The term “risk score” refers to an aggregation of risk values based on a computation of risk values and risk weights or a rule setting the risk score directly.
  • [0017]
    The term “online fraud mitigation engine” (OFME) refers to a component of the present invention that accepts an IP address along with a number of factors to thereby create a risk score for a given transaction which can be used to determine if the transaction is suspicious and requires further review.
  • [0018]
    The term “transaction” refers to any type of online activity that requires authentication and could result in financial loss; for example, online banking account access, credit card transactions, online bill pay, wire transfers, stock trades and the like.
  • [0019]
    The term “transaction identifier” refers to a unique system generated number that identifies a particular risk score model.
  • [0020]
    The term “risk score model” refers to a set of logical rules, applicable static and dynamic factors, risk weights for the factors, a fraud score algorithm, a risk score threshold, and reason codes used to identify a suspicious transaction.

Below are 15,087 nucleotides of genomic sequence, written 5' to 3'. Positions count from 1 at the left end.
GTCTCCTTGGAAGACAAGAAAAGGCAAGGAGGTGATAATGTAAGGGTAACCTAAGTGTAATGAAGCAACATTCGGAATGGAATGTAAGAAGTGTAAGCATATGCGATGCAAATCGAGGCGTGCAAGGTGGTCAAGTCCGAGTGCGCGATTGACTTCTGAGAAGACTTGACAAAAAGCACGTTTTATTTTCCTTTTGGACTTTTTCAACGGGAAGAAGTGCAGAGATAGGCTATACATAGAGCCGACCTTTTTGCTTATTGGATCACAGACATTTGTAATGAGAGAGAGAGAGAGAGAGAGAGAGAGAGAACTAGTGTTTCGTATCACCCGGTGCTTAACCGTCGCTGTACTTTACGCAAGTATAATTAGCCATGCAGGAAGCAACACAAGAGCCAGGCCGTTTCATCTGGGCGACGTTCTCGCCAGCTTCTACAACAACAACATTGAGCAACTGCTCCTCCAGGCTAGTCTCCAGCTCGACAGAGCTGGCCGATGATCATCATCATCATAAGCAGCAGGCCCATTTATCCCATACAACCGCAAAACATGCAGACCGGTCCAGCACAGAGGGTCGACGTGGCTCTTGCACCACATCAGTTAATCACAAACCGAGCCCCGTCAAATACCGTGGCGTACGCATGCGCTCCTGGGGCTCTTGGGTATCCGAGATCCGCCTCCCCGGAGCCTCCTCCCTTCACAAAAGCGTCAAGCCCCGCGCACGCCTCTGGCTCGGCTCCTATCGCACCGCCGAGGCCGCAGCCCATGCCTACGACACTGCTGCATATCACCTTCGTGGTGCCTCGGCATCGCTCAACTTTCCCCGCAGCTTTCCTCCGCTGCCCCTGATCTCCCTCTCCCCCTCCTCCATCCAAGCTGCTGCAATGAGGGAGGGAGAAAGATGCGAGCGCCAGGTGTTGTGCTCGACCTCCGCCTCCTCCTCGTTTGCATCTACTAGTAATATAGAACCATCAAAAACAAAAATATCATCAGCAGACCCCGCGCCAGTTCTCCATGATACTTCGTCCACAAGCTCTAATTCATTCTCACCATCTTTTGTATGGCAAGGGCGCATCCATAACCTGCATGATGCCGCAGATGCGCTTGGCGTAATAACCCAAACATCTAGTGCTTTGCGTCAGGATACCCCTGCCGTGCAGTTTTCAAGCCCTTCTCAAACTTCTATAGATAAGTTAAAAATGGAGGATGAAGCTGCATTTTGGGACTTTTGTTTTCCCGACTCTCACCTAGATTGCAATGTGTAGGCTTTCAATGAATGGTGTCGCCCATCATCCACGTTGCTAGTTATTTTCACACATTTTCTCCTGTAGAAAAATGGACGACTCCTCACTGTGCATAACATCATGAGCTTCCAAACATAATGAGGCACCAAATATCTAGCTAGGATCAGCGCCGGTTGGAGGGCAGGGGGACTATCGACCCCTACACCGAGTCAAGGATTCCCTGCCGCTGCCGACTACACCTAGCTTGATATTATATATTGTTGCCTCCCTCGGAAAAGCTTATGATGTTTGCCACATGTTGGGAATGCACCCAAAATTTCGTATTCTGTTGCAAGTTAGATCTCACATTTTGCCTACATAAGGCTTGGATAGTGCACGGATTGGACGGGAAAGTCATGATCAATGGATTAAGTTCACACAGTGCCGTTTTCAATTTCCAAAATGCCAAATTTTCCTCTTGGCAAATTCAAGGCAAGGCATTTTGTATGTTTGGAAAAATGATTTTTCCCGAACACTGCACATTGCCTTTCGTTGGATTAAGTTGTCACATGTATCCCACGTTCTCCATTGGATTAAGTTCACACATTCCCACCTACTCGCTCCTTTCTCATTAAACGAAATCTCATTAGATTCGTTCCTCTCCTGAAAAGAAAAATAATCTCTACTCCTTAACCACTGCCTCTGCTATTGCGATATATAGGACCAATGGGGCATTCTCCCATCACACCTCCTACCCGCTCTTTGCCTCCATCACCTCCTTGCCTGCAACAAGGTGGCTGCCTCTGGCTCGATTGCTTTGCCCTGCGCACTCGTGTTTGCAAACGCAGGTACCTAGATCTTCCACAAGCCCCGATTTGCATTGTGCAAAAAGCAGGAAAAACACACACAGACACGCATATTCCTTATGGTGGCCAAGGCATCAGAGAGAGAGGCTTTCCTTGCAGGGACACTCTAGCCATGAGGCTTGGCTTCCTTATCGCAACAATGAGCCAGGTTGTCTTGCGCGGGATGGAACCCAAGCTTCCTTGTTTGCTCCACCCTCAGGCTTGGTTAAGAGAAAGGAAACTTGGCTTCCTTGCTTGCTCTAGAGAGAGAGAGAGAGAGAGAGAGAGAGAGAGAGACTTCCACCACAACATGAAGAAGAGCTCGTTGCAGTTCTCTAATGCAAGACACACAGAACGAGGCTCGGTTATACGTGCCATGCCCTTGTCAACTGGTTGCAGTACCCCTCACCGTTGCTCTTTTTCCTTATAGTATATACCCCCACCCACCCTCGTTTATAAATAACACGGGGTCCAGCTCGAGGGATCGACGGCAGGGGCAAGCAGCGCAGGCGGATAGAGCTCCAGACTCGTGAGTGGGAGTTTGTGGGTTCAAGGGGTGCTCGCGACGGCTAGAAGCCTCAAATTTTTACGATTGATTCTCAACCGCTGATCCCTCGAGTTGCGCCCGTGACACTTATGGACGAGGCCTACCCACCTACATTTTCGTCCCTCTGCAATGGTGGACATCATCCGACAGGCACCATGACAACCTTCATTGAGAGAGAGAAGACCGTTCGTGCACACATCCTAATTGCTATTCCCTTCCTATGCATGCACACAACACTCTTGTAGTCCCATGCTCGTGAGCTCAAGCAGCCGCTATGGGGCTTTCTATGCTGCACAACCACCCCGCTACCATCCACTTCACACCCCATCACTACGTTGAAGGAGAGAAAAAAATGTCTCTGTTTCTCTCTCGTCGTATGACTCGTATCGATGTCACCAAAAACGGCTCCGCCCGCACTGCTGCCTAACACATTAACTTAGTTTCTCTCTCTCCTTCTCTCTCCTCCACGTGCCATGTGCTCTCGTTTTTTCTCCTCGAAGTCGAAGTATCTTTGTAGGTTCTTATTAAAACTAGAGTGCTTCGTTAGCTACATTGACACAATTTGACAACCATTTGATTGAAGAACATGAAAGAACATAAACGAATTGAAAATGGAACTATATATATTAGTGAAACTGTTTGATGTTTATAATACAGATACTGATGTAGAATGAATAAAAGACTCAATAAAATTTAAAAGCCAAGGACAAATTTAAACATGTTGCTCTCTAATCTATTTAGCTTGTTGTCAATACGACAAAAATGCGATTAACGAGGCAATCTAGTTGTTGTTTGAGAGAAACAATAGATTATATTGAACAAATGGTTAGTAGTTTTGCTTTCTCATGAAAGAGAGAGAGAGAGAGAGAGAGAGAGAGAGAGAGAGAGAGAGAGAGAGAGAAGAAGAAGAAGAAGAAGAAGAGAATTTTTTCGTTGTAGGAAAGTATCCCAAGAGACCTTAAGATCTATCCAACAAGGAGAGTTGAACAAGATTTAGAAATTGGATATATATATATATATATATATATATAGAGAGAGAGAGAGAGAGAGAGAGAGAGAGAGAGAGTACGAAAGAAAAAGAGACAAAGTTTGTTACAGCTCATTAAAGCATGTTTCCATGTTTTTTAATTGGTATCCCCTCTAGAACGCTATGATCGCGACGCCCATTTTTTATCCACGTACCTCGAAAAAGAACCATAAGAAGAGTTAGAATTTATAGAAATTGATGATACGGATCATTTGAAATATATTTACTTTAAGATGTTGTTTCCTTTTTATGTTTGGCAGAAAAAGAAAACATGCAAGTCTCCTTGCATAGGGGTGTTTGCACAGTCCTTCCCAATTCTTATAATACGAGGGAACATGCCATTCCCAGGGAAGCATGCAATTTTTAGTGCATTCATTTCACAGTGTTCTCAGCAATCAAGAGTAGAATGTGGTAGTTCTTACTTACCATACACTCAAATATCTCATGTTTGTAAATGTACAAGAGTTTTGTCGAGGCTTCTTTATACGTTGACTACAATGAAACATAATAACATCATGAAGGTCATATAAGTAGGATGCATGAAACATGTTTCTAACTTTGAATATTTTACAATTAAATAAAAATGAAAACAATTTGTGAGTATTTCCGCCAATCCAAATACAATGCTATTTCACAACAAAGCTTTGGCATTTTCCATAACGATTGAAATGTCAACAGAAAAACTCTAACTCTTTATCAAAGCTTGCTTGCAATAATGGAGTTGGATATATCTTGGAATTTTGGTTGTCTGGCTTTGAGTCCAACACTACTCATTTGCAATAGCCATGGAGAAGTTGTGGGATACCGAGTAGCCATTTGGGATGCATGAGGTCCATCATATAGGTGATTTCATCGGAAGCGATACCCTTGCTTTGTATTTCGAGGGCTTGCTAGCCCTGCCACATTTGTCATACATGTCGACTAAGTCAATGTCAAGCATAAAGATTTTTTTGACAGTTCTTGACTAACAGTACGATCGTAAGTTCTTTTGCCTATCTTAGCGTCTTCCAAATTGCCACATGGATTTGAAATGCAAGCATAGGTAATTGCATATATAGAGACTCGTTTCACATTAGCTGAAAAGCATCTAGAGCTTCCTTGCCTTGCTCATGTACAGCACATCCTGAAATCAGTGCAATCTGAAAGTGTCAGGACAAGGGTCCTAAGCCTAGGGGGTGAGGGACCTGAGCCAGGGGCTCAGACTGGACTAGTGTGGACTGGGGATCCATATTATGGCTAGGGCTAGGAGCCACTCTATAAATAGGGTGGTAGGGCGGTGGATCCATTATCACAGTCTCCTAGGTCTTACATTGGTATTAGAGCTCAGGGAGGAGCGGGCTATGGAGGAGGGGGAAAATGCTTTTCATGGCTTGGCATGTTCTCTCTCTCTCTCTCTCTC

• [0021]
    FIG. 1 is a flow chart illustrating steps for performing an online fraudulent business transaction determination in accordance with the present invention. At step 105, input parameters are input into the OFME by an end user, for example, a banking institution. The OFME provides a run-time environment for the selected risk score model. The OFME provides a rules based engine for receiving input parameters; for example, a transaction identifier, an IP address, a date/time stamp, a unique identifier and a number of static factors for processing. The OFME subsequently retrieves relevant information regarding an Internet user's IP address; for example, the Internet user's location, from a NetAcuity server. The operation of the NetAcuity server is discussed in U.S. patent application Ser. No. 09/832,959, which is commonly assigned to the assignee of the present application, which is herein incorporated by reference in its entirety.
  • [0022]
    A transaction identifier, which is unique, associated with a given Internet based transaction is used by OFME to determine which risk score model should be utilized for a given transaction. The Fraud Risk Advisor uses the unique identifier for tracking purposes. The results are then stored in a database.
  • [0023]